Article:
Eskimo (ˈɛskɪmoʊ) is an exonym used to refer to two closely related Indigenous peoples: the Inuit (including the Alaska Native Iñupiat, the Canadian Inuit, and the Greenlandic Inuit) and the Yupik (or Yuit) of eastern Siberia and Alaska. A related third group, the Aleut, which inhabit the Aleutian Islands, are generally excluded from the definition of Eskimo. The three groups share a relatively recent common ancestor, and speak related languages belonging to the Eskaleut language family.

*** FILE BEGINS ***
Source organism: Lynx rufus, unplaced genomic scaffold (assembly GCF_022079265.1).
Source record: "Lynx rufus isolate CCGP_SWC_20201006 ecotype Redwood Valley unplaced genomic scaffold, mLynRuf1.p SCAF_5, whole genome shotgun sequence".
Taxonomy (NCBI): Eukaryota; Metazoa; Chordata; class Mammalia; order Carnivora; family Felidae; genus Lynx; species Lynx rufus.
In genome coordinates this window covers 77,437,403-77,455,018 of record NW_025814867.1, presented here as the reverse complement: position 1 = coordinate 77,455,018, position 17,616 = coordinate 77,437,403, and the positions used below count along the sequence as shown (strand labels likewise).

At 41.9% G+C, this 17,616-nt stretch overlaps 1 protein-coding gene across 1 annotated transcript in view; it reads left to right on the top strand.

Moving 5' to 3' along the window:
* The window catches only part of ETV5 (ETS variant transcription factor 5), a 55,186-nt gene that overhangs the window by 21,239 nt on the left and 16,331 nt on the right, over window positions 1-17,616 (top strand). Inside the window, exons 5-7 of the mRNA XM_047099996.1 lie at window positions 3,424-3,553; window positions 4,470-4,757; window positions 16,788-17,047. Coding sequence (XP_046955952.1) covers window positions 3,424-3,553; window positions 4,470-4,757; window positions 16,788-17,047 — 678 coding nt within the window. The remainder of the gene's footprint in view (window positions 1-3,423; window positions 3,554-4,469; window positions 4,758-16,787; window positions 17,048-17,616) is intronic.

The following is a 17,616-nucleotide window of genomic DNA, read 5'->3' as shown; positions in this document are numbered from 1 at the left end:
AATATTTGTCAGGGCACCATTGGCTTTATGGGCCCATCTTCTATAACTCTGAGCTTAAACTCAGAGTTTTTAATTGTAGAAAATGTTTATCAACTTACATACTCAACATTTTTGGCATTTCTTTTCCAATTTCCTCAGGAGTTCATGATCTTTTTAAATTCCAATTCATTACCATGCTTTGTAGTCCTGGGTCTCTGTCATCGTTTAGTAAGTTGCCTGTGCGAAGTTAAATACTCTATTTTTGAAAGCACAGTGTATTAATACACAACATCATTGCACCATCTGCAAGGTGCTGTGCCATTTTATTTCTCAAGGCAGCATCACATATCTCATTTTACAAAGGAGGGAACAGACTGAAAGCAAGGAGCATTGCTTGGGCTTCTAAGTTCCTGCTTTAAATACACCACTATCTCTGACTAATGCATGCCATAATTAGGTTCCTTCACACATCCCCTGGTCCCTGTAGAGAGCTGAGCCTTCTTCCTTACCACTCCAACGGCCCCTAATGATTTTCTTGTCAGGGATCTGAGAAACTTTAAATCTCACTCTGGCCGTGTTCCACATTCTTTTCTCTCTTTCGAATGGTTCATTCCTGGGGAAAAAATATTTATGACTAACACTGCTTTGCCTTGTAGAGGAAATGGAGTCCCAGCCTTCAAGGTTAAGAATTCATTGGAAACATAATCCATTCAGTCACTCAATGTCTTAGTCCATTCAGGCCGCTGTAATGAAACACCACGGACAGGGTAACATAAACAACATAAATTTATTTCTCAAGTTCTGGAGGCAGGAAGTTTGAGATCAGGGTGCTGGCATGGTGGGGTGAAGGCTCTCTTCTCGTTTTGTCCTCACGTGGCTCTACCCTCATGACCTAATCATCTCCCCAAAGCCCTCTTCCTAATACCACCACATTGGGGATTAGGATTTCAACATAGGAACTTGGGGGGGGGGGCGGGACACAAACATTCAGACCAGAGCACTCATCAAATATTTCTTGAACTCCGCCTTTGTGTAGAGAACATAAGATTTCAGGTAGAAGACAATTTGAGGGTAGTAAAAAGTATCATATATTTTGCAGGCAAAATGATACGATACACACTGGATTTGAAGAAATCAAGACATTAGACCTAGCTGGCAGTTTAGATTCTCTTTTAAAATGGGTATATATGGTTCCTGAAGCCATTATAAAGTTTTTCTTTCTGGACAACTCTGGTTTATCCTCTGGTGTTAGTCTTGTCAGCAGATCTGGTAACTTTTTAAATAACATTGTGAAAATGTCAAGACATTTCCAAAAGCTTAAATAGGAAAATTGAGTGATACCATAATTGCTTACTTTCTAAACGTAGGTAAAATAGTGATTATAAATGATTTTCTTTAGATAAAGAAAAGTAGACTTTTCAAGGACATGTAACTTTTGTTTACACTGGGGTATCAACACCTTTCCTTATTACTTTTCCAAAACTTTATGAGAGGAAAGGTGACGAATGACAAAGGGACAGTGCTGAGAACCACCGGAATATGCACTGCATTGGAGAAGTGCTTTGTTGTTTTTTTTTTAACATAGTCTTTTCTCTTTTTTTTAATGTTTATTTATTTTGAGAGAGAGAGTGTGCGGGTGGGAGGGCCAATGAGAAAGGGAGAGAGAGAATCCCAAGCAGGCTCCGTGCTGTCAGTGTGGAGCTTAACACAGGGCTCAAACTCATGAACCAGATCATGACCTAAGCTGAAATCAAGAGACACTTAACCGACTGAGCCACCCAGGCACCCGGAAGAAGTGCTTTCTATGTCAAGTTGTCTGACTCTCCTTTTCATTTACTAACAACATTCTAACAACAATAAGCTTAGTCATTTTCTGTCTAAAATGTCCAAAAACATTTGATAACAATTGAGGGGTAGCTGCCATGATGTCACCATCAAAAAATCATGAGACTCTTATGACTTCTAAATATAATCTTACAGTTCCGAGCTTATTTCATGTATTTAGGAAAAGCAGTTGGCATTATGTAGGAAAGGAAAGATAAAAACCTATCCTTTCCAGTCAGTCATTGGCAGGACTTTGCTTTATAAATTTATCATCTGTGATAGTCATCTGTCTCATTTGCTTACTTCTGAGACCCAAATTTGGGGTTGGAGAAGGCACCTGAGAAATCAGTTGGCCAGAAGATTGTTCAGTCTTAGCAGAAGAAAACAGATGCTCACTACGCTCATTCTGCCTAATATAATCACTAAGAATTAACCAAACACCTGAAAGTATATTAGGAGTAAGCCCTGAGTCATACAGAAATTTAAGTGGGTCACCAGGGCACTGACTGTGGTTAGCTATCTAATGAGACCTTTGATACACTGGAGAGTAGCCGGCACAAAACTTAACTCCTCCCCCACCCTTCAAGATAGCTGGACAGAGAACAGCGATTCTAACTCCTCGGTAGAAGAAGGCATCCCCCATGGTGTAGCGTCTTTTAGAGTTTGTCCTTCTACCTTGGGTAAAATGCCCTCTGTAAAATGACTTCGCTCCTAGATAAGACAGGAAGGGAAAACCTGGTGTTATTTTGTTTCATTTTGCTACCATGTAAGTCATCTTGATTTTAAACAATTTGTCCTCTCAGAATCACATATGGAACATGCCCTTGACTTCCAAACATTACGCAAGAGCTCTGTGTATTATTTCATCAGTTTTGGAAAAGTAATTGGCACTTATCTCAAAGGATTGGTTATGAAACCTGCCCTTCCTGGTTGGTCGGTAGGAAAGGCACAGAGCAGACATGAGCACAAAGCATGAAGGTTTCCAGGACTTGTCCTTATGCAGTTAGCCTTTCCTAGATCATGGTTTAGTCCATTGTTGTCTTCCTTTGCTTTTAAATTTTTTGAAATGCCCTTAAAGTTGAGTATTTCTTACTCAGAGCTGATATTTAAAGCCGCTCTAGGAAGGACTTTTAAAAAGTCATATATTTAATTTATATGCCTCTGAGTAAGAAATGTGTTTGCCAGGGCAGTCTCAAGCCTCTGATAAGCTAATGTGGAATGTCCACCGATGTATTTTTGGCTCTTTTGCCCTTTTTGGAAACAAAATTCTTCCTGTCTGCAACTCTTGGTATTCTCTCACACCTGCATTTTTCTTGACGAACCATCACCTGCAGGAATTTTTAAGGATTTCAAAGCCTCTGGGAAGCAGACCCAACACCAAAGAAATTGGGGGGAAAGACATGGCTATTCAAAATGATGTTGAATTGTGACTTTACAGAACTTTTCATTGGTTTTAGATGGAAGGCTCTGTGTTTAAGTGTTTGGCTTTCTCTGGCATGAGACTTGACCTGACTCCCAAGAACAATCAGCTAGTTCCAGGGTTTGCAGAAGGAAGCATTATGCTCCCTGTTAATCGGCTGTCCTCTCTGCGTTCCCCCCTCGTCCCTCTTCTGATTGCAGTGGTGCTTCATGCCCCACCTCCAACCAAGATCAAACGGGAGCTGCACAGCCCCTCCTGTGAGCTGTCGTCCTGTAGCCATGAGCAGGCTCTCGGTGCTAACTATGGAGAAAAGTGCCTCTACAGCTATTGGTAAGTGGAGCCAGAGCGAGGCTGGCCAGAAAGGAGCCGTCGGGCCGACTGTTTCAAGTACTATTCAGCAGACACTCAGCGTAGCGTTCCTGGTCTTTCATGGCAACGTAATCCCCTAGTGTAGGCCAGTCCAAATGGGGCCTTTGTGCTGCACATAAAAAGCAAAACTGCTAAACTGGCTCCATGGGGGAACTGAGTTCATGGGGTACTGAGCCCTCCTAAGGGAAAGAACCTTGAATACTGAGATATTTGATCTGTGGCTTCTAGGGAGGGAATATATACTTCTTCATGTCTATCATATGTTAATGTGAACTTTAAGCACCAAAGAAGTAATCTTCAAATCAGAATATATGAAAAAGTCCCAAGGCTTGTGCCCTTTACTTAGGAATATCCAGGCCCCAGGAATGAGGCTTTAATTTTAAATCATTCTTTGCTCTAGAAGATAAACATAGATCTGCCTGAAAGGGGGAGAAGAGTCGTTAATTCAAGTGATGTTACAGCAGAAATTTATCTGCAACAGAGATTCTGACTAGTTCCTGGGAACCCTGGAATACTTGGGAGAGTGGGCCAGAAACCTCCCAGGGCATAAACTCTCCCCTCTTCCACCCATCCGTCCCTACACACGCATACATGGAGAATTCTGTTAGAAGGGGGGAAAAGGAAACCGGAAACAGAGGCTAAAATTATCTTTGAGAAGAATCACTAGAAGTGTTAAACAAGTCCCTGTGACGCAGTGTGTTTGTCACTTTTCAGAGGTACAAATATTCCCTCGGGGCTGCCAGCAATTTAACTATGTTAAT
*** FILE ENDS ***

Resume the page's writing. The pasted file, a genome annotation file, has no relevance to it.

These circumpolar peoples have traditionally inhabited the Arctic and subarctic regions from eastern Siberia (Russia) to Alaska (United States), Northern Canada, Nunavik, Nunatsiavut, and Greenland.
Many Inuit, Yupik, Aleut, and other individuals consider the term Eskimo, which is of a disputed etymology, to be unacceptable and even pejorative. Eskimo continues to be used within a historical, linguistic, archaeological, and cultural context. The governments in Canada and the